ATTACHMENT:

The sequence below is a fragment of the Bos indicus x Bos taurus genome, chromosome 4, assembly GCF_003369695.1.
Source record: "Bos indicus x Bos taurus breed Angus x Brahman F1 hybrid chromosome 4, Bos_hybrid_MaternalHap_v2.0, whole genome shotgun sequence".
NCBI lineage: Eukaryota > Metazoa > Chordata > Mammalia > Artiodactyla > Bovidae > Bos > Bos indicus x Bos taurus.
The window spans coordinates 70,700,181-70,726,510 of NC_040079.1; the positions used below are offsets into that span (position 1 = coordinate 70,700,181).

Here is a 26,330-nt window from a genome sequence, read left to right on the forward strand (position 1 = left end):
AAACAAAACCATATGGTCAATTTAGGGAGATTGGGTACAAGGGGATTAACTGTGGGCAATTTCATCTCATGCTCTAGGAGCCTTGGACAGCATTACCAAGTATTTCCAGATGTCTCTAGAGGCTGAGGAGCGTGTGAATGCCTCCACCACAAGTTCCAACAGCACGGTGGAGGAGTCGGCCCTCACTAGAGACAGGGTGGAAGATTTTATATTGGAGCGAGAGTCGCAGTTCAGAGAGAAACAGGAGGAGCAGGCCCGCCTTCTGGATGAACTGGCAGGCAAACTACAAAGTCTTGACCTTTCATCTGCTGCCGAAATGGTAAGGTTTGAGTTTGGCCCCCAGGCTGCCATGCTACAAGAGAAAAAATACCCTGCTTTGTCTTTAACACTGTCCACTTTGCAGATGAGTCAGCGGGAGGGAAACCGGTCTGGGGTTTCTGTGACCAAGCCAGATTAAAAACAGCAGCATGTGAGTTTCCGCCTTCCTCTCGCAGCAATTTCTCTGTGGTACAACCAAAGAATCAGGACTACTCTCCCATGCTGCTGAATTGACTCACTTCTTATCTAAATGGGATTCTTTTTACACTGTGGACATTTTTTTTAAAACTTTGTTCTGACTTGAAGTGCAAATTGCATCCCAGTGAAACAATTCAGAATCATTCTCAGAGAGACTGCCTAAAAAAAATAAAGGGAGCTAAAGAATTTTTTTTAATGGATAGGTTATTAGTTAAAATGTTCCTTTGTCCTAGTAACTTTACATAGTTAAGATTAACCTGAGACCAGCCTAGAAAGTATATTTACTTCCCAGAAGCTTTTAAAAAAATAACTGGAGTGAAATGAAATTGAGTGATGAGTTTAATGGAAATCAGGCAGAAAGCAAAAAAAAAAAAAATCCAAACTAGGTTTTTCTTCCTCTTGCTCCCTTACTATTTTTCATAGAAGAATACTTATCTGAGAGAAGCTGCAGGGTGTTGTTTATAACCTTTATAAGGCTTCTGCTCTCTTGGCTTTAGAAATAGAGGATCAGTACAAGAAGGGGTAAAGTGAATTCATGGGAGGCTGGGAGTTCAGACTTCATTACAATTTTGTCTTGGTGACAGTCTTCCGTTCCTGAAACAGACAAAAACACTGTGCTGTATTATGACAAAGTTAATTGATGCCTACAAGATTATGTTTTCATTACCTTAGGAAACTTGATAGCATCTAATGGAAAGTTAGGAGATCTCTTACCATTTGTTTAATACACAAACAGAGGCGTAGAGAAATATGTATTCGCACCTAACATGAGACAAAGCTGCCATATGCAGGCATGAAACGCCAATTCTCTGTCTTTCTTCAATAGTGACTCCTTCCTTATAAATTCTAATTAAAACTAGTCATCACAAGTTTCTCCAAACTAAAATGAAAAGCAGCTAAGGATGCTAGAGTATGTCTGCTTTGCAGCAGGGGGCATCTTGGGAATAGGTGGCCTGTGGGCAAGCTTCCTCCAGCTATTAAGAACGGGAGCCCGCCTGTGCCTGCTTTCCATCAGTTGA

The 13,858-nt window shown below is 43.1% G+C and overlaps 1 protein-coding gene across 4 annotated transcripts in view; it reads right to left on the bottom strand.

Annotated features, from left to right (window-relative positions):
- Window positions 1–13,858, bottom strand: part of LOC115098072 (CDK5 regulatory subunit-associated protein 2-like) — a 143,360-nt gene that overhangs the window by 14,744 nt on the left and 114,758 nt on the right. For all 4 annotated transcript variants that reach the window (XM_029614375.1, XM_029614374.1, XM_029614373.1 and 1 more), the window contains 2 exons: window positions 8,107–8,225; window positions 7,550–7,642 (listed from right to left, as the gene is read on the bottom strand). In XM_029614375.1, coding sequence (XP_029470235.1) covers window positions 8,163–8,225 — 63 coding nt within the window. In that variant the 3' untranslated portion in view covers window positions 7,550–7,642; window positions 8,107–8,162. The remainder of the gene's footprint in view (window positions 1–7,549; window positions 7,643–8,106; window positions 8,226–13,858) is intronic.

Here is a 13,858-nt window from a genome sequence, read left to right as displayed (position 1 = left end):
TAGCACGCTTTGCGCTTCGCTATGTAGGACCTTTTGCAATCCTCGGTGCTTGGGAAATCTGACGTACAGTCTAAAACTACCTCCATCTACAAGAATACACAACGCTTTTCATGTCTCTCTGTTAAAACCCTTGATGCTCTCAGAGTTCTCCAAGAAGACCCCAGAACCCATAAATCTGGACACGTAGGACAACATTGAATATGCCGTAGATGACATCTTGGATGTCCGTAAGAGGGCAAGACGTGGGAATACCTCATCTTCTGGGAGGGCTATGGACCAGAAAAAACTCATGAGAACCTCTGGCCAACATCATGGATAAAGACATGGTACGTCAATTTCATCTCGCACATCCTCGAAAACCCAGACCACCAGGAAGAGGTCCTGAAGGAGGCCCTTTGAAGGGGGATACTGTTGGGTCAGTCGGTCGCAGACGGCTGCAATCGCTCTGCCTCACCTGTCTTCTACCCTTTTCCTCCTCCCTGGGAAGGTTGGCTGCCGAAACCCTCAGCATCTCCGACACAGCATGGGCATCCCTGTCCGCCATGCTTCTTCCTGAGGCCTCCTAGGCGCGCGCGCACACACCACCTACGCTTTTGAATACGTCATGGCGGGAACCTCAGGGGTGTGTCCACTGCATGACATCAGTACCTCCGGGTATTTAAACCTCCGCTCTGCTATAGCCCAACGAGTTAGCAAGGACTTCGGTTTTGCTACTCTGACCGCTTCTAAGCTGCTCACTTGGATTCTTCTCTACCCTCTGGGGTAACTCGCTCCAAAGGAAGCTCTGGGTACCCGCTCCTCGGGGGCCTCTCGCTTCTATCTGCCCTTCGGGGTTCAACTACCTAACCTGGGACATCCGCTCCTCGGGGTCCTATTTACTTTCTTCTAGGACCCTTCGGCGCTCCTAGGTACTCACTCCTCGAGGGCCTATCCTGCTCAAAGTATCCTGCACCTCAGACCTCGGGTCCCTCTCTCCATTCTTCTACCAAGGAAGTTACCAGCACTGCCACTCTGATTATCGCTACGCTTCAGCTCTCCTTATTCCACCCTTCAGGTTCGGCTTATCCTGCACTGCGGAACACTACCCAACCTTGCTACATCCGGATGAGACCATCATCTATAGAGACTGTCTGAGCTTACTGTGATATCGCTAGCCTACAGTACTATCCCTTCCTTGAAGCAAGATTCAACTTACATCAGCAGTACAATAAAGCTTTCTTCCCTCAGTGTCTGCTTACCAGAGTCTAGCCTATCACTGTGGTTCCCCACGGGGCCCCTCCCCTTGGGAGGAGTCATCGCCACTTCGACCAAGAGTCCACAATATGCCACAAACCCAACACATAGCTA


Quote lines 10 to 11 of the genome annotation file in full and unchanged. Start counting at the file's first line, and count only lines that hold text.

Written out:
Here is a 13,858-nt window from a genome sequence, read left to right as displayed (position 1 = left end):
TAGCACGCTTTGCGCTTCGCTATGTAGGACCTTTTGCAATCCTCGGTGCTTGGGAAATCTGACGTACAGTCTAAAACTACCTCCATCTACAAGAATACACAACGCTTTTCATGTCTCTCTGTTAAAACCCTTGATGCTCTCAGAGTTCTCCAAGAAGACCCCAGAACCCATAAATCTGGACACGTAGGACAACATTGAATATGCCGTAGATGACATCTTGGATGTCCGTAAGAGGGCAAGACGTGGGAATACCTCATCTTCTGGGAGGGCTATGGACCAGAAAAAACTCATGAGAACCTCTGGCCAACATCATGGATAAAGACATGGTACGTCAATTTCATCTCGCACATCCTCGAAAACCCAGACCACCAGGAAGAGGTCCTGAAGGAGGCCCTTTGAAGGGGGATACTGTTGGGTCAGTCGGTCGCAGACGGCTGCAATCGCTCTGCCTCACCTGTCTTCTACCCTTTTCCTCCTCCCTGGGAAGGTTGGCTGCCGAAACCCTCAGCATCTCCGACACAGCATGGGCATCCCTGTCCGCCATGCTTCTTCCTGAGGCCTCCTAGGCGCGCGCGCACACACCACCTACGCTTTTGAATACGTCATGGCGGGAACCTCAGGGGTGTGTCCACTGCATGACATCAGTACCTCCGGGTATTTAAACCTCCGCTCTGCTATAGCCCAACGAGTTAGCAAGGACTTCGGTTTTGCTACTCTGACCGCTTCTAAGCTGCTCACTTGGATTCTTCTCTACCCTCTGGGGTAACTCGCTCCAAAGGAAGCTCTGGGTACCCGCTCCTCGGGGGCCTCTCGCTTCTATCTGCCCTTCGGGGTTCAACTACCTAACCTGGGACATCCGCTCCTCGGGGTCCTATTTACTTTCTTCTAGGACCCTTCGGCGCTCCTAGGTACTCACTCCTCGAGGGCCTATCCTGCTCAAAGTATCCTGCACCTCAGACCTCGGGTCCCTCTCTCCATTCTTCTACCAAGGAAGTTACCAGCACTGCCACTCTGATTATCGCTACGCTTCAGCTCTCCTTATTCCACCCTTCAGGTTCGGCTTATCCTGCACTGCGGAACACTACCCAACCTTGCTACATCCGGATGAGACCATCATCTATAGAGACTGTCTGAGCTTACTGTGATATCGCTAGCCTACAGTACTATCCCTTCCTTGAAGCAAGATTCAACTTACATCAGCAGTACAATAAAGCTTTCTTCCCTCAGTGTCTGCTTACCAGAGTCTAGCCTATCACTGTGGTTCCCCACGGGGCCCCTCCCCTTGGGAGGAGTCATCGCCACTTCGACCAAGAGTCCACAATATGCCACAAACCCAACACATAGCTA